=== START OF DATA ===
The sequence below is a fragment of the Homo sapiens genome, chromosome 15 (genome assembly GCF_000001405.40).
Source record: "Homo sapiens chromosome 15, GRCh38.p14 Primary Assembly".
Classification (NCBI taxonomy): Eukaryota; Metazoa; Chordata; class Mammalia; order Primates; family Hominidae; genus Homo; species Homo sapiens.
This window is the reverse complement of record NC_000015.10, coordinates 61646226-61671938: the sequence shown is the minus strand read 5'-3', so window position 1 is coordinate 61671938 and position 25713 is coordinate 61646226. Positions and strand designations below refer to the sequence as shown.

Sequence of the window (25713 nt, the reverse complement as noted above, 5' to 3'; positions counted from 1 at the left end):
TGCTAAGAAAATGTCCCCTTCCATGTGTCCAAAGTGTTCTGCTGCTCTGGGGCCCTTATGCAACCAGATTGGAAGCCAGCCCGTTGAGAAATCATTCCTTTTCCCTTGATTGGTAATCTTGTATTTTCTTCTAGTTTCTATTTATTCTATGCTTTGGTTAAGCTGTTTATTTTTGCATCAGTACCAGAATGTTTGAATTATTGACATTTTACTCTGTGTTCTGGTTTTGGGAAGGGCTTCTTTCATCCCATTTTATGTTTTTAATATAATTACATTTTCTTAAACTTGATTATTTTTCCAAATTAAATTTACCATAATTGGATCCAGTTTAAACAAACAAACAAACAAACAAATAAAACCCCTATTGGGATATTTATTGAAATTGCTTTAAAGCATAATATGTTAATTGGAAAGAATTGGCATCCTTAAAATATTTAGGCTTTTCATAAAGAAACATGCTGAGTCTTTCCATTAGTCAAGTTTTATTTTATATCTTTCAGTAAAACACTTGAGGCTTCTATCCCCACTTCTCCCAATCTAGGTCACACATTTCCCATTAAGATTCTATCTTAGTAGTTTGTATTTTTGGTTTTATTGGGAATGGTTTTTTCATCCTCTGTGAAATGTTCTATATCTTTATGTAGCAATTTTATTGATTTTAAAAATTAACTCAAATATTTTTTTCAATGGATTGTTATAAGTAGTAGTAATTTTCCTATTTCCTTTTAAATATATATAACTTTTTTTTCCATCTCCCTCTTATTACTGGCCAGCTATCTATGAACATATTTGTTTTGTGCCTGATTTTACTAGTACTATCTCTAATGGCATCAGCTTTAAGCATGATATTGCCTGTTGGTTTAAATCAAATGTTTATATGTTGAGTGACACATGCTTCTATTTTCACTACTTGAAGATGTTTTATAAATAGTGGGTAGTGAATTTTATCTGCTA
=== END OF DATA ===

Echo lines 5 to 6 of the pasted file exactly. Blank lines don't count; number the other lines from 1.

Sequence of the window (25713 nt, the reverse complement as noted above, 5' to 3'; positions counted from 1 at the left end):
TGCTAAGAAAATGTCCCCTTCCATGTGTCCAAAGTGTTCTGCTGCTCTGGGGCCCTTATGCAACCAGATTGGAAGCCAGCCCGTTGAGAAATCATTCCTTTTCCCTTGATTGGTAATCTTGTATTTTCTTCTAGTTTCTATTTATTCTATGCTTTGGTTAAGCTGTTTATTTTTGCATCAGTACCAGAATGTTTGAATTATTGACATTTTACTCTGTGTTCTGGTTTTGGGAAGGGCTTCTTTCATCCCATTTTATGTTTTTAATATAATTACATTTTCTTAAACTTGATTATTTTTCCAAATTAAATTTACCATAATTGGATCCAGTTTAAACAAACAAACAAACAAACAAATAAAACCCCTATTGGGATATTTATTGAAATTGCTTTAAAGCATAATATGTTAATTGGAAAGAATTGGCATCCTTAAAATATTTAGGCTTTTCATAAAGAAACATGCTGAGTCTTTCCATTAGTCAAGTTTTATTTTATATCTTTCAGTAAAACACTTGAGGCTTCTATCCCCACTTCTCCCAATCTAGGTCACACATTTCCCATTAAGATTCTATCTTAGTAGTTTGTATTTTTGGTTTTATTGGGAATGGTTTTTTCATCCTCTGTGAAATGTTCTATATCTTTATGTAGCAATTTTATTGATTTTAAAAATTAACTCAAATATTTTTTTCAATGGATTGTTATAAGTAGTAGTAATTTTCCTATTTCCTTTTAAATATATATAACTTTTTTTTCCATCTCCCTCTTATTACTGGCCAGCTATCTATGAACATATTTGTTTTGTGCCTGATTTTACTAGTACTATCTCTAATGGCATCAGCTTTAAGCATGATATTGCCTGTTGGTTTAAATCAAATGTTTATATGTTGAGTGACACATGCTTCTATTTTCACTACTTGAAGATGTTTTATAAATAGTGGGTAGTGAATTTTATCTGCTA